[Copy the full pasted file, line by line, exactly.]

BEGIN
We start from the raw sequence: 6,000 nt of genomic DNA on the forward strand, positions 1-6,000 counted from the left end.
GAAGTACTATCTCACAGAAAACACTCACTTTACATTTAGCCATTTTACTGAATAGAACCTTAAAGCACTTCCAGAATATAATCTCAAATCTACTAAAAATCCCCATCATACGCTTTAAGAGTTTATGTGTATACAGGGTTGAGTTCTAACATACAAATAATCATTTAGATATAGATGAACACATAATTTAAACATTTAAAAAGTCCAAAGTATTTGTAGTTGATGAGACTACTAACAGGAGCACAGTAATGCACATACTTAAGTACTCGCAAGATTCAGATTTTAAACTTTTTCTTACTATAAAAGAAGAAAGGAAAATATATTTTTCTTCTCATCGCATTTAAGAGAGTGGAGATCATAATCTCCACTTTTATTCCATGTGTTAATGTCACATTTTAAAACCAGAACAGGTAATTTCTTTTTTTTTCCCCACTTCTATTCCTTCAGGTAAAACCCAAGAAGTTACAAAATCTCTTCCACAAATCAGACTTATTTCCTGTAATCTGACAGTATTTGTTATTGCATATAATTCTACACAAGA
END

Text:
We start from the raw sequence: 6,000 nt of genomic DNA on the forward strand, positions 1-6,000 counted from the left end.
GAAGTACTATCTCACAGAAAACACTCACTTTACATTTAGCCATTTTACTGAATAGAACCTTAAAGCACTTCCAGAATATAATCTCAAATCTACTAAAAATCCCCATCATACGCTTTAAGAGTTTATGTGTATACAGGGTTGAGTTCTAACATACAAATAATCATTTAGATATAGATGAACACATAATTTAAACATTTAAAAAGTCCAAAGTATTTGTAGTTGATGAGACTACTAACAGGAGCACAGTAATGCACATACTTAAGTACTCGCAAGATTCAGATTTTAAACTTTTTCTTACTATAAAAGAAGAAAGGAAAATATATTTTTCTTCTCATCGCATTTAAGAGAGTGGAGATCATAATCTCCACTTTTATTCCATGTGTTAATGTCACATTTTAAAACCAGAACAGGTAATTTCTTTTTTTTTCCCCACTTCTATTCCTTCAGGTAAAACCCAAGAAGTTACAAAATCTCTTCCACAAATCAGACTTATTTCCTGTAATCTGACAGTATTTGTTATTGCATATAATTCTACACAAGA